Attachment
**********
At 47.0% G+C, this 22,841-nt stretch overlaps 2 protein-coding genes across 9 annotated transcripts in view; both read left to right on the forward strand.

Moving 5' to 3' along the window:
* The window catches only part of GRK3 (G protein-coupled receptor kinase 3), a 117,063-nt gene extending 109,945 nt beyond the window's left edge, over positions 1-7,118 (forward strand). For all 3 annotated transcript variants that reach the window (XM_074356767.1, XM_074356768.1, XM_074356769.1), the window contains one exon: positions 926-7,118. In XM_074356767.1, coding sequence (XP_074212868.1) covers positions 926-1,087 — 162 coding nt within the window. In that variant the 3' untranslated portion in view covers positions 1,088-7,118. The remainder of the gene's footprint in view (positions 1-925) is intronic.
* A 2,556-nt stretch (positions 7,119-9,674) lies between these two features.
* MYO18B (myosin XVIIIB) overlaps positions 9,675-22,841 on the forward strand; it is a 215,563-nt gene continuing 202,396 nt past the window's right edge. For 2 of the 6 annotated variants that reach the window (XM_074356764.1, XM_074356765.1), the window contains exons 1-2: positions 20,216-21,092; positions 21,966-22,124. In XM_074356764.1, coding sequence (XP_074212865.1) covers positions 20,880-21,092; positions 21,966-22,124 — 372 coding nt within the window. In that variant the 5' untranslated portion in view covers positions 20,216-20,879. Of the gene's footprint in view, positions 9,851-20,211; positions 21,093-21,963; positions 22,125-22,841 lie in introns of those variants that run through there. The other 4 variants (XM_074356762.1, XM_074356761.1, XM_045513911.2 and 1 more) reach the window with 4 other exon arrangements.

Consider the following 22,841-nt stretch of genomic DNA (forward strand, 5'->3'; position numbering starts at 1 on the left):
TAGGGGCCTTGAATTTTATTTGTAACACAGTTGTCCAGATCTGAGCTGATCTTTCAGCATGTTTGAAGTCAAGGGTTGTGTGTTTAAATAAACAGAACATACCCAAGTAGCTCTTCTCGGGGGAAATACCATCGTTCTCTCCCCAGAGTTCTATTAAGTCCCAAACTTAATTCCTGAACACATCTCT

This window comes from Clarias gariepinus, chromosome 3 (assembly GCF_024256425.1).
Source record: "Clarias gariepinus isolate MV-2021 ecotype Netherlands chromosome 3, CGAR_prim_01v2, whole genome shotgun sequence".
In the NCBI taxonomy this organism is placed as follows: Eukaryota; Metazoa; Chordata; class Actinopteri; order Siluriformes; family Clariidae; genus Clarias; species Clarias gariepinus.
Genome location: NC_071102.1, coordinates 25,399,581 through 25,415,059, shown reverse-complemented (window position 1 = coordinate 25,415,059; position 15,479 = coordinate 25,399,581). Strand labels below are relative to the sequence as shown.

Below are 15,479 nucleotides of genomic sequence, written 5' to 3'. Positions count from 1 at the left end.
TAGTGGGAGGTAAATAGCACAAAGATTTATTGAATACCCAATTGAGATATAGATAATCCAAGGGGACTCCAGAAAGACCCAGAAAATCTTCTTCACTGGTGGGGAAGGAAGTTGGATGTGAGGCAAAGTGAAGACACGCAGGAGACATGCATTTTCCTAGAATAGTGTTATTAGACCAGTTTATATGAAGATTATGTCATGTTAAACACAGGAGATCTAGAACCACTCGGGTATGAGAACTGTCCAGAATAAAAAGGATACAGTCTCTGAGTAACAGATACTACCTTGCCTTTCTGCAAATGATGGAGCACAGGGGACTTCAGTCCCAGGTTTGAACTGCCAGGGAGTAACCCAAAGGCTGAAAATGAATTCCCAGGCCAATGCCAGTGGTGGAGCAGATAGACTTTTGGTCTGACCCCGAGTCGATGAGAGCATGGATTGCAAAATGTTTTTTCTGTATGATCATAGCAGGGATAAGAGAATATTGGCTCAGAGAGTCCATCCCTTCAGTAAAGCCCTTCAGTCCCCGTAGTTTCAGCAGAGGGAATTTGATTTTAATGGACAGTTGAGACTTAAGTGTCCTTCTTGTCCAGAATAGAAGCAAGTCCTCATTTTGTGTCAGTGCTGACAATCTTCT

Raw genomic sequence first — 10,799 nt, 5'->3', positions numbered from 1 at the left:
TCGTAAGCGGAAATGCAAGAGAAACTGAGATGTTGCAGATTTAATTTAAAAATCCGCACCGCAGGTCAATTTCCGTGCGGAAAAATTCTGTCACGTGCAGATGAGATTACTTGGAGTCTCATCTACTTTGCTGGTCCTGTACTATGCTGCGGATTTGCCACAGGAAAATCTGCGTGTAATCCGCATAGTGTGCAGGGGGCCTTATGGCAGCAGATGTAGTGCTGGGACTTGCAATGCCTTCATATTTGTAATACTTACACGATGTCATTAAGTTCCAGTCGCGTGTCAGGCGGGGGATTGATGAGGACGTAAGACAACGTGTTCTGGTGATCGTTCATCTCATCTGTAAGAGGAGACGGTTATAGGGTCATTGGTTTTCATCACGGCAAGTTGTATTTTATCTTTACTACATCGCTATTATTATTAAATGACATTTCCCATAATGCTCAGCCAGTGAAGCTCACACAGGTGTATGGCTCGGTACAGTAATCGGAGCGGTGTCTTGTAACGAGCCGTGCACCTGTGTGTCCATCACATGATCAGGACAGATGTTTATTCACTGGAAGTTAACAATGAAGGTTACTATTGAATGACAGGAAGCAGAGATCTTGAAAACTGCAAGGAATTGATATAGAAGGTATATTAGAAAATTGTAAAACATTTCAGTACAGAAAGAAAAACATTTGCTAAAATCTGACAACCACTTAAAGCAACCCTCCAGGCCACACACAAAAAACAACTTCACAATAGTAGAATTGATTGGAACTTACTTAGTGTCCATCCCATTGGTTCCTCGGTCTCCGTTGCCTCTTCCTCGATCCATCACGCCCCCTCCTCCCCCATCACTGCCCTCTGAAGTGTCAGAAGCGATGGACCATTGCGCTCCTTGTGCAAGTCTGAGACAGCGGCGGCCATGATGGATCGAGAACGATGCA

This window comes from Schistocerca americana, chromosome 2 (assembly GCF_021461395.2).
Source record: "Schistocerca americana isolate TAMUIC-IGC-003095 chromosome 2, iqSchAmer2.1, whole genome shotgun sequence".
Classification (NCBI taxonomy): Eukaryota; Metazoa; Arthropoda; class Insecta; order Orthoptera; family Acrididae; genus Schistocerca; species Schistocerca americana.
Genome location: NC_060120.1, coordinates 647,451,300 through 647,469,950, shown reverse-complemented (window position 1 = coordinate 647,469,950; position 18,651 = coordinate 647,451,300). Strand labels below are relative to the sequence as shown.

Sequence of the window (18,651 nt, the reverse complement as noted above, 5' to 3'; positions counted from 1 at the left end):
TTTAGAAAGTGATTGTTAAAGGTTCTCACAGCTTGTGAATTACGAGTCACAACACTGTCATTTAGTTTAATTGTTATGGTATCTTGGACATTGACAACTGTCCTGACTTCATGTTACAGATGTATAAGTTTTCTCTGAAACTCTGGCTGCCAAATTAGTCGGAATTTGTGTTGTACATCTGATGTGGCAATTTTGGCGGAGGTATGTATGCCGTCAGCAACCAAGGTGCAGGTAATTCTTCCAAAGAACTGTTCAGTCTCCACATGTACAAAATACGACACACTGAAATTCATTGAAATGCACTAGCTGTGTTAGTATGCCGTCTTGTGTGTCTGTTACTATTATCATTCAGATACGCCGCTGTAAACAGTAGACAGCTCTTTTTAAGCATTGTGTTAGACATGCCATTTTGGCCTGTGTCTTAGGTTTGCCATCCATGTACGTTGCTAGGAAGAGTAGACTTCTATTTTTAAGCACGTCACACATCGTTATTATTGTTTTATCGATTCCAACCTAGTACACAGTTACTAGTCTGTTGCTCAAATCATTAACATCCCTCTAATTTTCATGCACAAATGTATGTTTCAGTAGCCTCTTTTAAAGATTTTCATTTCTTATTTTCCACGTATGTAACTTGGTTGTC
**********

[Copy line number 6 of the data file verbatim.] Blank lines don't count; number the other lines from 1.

Consider the following 22,841-nt stretch of genomic DNA (forward strand, 5'->3'; position numbering starts at 1 on the left):